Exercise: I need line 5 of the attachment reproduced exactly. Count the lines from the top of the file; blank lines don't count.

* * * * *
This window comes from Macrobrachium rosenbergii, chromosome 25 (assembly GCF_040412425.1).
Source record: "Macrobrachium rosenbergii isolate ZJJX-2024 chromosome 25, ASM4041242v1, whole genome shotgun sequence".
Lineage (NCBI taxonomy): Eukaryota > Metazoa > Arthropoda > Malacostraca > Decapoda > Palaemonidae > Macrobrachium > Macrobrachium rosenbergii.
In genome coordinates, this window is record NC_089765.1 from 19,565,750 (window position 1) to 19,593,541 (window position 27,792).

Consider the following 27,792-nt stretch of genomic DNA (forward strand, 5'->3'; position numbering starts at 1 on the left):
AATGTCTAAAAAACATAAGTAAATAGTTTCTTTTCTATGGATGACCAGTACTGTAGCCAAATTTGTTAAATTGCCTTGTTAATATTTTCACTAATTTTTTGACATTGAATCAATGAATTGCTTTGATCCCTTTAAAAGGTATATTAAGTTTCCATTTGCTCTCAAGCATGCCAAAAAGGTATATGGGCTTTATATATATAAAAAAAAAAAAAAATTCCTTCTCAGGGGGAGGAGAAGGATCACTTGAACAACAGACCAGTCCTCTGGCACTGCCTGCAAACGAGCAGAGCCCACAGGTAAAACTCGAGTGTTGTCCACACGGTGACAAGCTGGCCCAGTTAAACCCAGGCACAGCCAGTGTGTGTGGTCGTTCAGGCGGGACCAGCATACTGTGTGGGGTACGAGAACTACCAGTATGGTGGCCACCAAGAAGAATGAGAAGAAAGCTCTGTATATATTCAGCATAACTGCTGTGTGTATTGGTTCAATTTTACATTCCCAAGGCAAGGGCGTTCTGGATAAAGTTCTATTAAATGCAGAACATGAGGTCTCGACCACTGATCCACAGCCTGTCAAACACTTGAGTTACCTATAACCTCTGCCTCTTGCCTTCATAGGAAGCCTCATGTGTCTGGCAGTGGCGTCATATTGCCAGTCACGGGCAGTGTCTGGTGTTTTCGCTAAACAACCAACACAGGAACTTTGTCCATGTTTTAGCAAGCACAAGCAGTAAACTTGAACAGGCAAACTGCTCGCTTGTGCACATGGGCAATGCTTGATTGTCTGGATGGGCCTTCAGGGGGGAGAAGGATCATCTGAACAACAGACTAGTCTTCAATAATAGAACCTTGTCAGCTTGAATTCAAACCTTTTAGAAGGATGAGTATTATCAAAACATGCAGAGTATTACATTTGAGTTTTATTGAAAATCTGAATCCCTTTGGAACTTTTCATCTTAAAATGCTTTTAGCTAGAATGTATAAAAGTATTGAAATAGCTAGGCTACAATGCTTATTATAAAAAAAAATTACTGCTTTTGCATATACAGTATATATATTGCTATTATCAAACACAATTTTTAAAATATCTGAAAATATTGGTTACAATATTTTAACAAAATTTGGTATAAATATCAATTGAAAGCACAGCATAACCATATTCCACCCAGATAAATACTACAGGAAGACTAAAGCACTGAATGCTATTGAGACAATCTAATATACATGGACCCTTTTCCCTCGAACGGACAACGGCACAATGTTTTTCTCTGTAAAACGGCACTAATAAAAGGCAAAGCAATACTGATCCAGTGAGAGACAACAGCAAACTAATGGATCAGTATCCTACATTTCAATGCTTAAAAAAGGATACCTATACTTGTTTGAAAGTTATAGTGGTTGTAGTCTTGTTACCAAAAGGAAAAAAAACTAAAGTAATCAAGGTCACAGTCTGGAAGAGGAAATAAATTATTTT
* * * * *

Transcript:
Consider the following 27,792-nt stretch of genomic DNA (forward strand, 5'->3'; position numbering starts at 1 on the left):